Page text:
Faust opens with a conversation between The Lord and his four servants Raphael, Gabriel, Michael, and Mephistopheles. Raphael, Gabriel, and Michael are all angels of heaven and begin the play by praising The Lord’s creation. Raphael praises the sun, extolling the way it “intones (The Lord’s) ancient song.” Gabriel praises the “earth’s full splendor” and how the rivers and the sea reflect The Lord’s power. Michael speaks of the fury of creation, how storms and lightening tear across the face of the earth and, yet, “O Lord, your messengers revere / the gentle movement of your day.” The three angels then praise all The Lord’s creation as “glorious.”
Mephistopheles is introduced. He gives The Lord his own update on the state of earth, yet his does report not praise The Lord. He tells The Lord, “I waste no words on suns and planets, / I only see how men torment themselves.” Things would have been easier for humanity if they had not gotten a glimpse of “celestial light” and that now man only uses his gift of reason to be “more bestial than the beasts.” Mephistopheles calls humanity a “grasshopper” and he wishes man had never “left the grass / to rub his nose in imbecility!” The Lord does not understand why Mephistopheles only sees the wrong things of earth, and Mephistopheles assures him that he only finds the things that are “thoroughly / revolting.” It is so bad that he pities mankind’s plight.
The Lord then asks Mephistopheles if he knows of his servant Faust. Mephistopheles says he does and that he knows Faust serves The Lord in “peculiar ways.” The Lord assures him that even if Faust is not currently a dedicated servant, in the end he will be clear in his service to The Lord. Mephistopheles makes a bet with The Lord that the latter will “lose him in the end.” The Lord takes the bet and tells him that as long as Faust is alive, Mephistopheles can “lead him downward on your road.” The Lord is confident that in the end Faust will be a true servant of goodness and glory.
The Lord tells his servants that he is glad to give freedom to the rogue Mephistopheles because mankind becomes self-satisfied too easily. The Lord is “pleased to give (man) a companion / who must goad and prod and be a devil.” Mephistopheles ends the Prologue by saying to himself that it is good to see The Lord because he is very decent to “be so human with the devil.”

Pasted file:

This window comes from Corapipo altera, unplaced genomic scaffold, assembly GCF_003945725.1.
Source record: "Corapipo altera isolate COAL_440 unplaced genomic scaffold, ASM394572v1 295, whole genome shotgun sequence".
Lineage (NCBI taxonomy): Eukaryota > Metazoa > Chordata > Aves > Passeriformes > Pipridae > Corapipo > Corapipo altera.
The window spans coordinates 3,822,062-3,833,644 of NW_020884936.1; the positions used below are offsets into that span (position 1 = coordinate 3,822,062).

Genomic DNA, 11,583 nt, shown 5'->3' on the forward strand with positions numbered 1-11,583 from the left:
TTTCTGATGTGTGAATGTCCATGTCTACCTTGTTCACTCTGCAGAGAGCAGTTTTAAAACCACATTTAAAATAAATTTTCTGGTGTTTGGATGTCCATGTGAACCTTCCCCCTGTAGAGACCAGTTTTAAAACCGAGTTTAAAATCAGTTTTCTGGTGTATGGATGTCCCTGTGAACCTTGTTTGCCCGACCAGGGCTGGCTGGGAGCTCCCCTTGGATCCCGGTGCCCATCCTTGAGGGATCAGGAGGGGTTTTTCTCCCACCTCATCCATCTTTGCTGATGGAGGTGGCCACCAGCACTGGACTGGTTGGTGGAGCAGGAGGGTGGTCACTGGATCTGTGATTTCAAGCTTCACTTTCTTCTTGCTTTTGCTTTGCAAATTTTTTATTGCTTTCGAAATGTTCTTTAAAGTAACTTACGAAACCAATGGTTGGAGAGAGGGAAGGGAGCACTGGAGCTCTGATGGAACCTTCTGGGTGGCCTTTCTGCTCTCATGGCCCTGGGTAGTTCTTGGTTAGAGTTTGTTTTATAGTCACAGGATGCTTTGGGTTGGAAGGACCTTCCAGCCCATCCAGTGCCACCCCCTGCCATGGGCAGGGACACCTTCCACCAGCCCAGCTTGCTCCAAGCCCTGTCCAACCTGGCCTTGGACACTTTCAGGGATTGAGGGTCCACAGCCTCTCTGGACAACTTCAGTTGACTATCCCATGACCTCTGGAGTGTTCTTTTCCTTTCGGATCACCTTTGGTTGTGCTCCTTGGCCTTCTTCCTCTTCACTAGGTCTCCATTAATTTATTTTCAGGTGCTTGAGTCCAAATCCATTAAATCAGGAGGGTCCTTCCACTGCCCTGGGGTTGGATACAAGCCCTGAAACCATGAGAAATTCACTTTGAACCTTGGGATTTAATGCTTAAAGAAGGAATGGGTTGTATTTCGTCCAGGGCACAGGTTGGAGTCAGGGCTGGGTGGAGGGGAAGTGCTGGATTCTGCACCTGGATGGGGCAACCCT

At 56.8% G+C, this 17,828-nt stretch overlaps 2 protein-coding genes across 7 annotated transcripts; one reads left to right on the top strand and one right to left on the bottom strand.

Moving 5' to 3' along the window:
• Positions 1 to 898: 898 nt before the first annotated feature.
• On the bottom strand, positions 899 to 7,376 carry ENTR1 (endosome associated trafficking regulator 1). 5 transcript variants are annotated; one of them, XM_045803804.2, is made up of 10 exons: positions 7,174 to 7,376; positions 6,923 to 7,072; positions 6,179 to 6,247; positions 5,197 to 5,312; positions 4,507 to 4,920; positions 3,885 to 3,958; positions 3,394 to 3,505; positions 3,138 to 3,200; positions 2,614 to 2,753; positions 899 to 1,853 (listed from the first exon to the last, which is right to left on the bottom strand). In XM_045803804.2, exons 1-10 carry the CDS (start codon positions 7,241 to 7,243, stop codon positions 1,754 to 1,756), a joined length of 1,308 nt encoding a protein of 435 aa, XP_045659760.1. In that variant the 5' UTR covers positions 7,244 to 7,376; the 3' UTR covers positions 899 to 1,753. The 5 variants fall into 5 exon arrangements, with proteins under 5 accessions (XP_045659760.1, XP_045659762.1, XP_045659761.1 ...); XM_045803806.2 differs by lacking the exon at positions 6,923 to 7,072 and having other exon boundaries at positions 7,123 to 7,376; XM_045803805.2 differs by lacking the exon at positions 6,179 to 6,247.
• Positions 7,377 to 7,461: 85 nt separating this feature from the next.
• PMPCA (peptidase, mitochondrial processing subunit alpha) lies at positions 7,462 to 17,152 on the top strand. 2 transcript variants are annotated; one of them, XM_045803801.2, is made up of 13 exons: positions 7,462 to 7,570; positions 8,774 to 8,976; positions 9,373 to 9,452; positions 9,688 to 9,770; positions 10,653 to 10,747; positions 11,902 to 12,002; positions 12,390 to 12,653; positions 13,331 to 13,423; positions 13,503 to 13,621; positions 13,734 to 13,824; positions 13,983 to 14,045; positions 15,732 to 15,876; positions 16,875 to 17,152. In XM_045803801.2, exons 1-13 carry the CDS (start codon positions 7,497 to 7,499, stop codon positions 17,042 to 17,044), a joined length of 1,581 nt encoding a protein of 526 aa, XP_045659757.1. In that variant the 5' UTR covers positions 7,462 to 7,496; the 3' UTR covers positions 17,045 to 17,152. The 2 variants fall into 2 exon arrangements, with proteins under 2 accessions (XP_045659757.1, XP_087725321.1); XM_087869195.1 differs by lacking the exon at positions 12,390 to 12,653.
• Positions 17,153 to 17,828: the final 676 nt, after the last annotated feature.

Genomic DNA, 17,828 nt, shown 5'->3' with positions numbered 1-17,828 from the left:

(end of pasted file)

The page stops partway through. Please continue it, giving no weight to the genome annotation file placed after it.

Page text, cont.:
Goethe’s Faust is based around two supernatural wagers. The first of these wagers occurs in the Prologue and sets up the overarching conflict of the narrative. The scene opens in heaven with two contrasting visions of the world below. The angels give God a report that his creation is beautiful. They paint scenes of the powerful forces of nature and the ways in which God’s magnificent creation reflects his benevolence and glory. Each angel represents a particular cyclical process of the earth: the sun, night and day, and the power and calm of weather. All of these connote the completeness of God’s creation and God himself. Mephistopheles, however, offers a different view. His viewpoint comes not from a view of nature but that of humanity. Mephistopheles does not look at the world and see beauty and goodness; instead, he looks at the world and sees the misery of humankind.
God’s argument with Mephistopheles comes from his divine belief that, in the end, humanity will transcend the evil of the world and be faithful to their creator. God brings Faust into the conversation as an example of such goodness. Mephistopheles is skeptical that Faust is that good of a servant to God, and the two make a wager for Faust’s soul. This scene in heaven is an alternate telling of the story from the Hebrew Bible’s Book of Job. In the biblical story, Satan makes a wager with God over God’s servant Job. Satan is sure that he can make Job curse God, but God has faith that Job will remain loyal to him. Satan then destroys everything in Job’s life, taking his possessions, family, and health. Job, however, does not curse God and in the end receives God’s double blessings.
As in Job, the overarching theme of Faust is a reflection on the essential characteristics of human nature and the relation of human nature to the divine. The Prologue takes place out of the realm of human nature, suggesting that higher powers are ultimately responsible for the salvation or damnation of human souls. Nevertheless, throughout the play, Faust’s interior struggles between his desire for power and knowledge and that of his better self constitute a major tension in the narrative.
Goethe also raises the question of the humanness of God. In contradistinction to the omnipotent and omniscient God of Calvinism and the Protestant Reformation, Goethe’s God displays very human characteristics. God must have his own faith in humanity in order to make the wager with Mephistopheles, and the reader understands that the drama of the play depends on whether God’s gamble does or does not pay off. Even Mephistopheles notes that he enjoys conversing with God because of God’s humanness.
The Prologue also has some political symbolism. Scholars have noted that one should not take the scene as a theological statement of God’s relation to man, but rather as a political allegory. The feudal court, over which a benevolent God reigns, is a staple theme in Renaissance drama, and Goethe borrows from those themes here. By this reading, God is the king, and Mephistopheles, instead of playing the part of a powerful evil creature, is more of a court jester meant to entertain both the audience and the king.